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Jefferson County Courthouse
Following Gideon Shryock’s successful designs for the Kentucky Statehouse (Old Capitol) at Frankfort and Morrison College (Old Morrison) in Lexington, city officials in Louisville commissioned the young architect to design the Jefferson County Courthouse to accommodate both county and city offices.
In 1835, Shryock submitted designs for a grand, Greek Revival building, larger than either of his previous public commissions. The ambitious size of Shryock’s design reflected Louisville’s rising status within the state and region. The introduction of steam‐powered boats to the Ohio River and other western waterways set Louisville on a trajectory to surpass in size and importance rival cities such as Frankfort and Lexington, which lacked navigable rivers. As a result, the river city began lobbying for the state capital to be removed from Frankfort and relocated to Louisville with some local officials hoping the new courthouse would become the new state capitol. This, along with Louisville’s burgeoning growth and civic optimism, helps to explain why Shryock’s plans exceeded what might have been expected of a typical courthouse.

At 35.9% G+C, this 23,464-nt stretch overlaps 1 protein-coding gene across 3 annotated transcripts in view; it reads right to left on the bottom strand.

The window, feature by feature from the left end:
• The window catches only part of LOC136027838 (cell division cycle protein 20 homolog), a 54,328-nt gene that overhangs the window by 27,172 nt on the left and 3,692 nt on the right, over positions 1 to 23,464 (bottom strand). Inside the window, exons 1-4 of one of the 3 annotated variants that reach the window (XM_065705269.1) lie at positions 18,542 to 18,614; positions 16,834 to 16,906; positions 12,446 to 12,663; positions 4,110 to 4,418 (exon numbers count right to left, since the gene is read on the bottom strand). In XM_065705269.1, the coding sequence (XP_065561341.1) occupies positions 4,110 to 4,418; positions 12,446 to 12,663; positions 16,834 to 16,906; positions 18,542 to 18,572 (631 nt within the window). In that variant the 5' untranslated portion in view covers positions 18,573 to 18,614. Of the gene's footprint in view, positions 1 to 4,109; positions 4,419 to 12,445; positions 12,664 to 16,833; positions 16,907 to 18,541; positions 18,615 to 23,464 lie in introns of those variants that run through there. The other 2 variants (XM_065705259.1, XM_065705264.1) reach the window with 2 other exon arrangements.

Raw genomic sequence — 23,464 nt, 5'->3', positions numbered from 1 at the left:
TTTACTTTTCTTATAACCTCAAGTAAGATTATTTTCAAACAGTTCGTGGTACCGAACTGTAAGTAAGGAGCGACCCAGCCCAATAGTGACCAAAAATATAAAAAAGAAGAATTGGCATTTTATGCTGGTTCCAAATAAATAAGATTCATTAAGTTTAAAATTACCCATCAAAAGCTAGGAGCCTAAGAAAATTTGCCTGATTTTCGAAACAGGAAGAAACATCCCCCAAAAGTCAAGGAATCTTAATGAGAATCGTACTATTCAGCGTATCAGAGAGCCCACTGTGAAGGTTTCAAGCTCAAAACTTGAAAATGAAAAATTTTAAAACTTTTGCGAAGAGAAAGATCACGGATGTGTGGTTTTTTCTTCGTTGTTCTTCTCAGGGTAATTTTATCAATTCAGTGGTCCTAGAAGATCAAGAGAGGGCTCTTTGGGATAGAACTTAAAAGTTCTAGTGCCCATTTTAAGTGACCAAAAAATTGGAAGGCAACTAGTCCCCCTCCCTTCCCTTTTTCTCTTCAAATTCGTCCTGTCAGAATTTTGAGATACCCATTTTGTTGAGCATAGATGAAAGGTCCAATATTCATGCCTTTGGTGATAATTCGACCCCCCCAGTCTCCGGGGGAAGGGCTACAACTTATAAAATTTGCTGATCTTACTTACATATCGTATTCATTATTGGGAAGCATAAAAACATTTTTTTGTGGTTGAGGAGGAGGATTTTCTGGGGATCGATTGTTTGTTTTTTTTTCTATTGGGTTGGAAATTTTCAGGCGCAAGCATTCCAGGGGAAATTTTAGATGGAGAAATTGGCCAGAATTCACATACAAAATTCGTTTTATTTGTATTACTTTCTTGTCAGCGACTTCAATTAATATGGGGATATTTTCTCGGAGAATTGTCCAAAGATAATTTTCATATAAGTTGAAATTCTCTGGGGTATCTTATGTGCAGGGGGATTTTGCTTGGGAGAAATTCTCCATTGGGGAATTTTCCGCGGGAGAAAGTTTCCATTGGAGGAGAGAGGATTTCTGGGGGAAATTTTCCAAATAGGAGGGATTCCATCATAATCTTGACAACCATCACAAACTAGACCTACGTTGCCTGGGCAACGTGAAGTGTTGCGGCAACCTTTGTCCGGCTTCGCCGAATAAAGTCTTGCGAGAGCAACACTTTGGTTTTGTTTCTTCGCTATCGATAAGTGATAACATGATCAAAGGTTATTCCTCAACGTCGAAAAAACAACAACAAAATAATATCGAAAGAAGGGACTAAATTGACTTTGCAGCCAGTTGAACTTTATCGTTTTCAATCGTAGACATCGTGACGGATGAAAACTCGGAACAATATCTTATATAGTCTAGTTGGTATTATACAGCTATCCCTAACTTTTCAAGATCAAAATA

Ultimately, the state capital remained in Frankfort. Delays in financing and problems in construction bedeviled the Jefferson County Courthouse project and damaged Shryock’s career. Another architect, Albert Fink, finally completed the building in a reduced form. Shryock’s original design consisted of a rectangular stone block, eleven bays wide and five deep, with two stories on a raised basement. Monumental porticos projected on three sides of this rectangle and possibly on the fourth, or north side, as well, making the building an elongated cruciform. On the long sides Shryock planned hexastyle porticos with tetrastyle porticos on the shorter, end walls, all of them with full Greek Doric orders and pediments. The remaining walls of the building had giant Doric pilasters embracing the two full stories above the basement, with windows between. The porticos rested upon a complex arrangement of antapodia and steps, allowing entrance to the building at both its basement and first floor levels. At the center, a multi‐stage tower rose from the roof. Its first stage was a high, square podium; atop that rose a cylindrical section containing four, axially-oriented clock faces. The tower terminated in a high, glazed and domed lantern, a taller version of the architect’s cupola atop the Kentucky Statehouse, except that the Jefferson County Courthouse cupola was to have columns or pilasters between its windows, making it resemble a circular antique temple. Although no original drawings survive, lithographic perspective views of Shryock’s design were published in magazines of the time.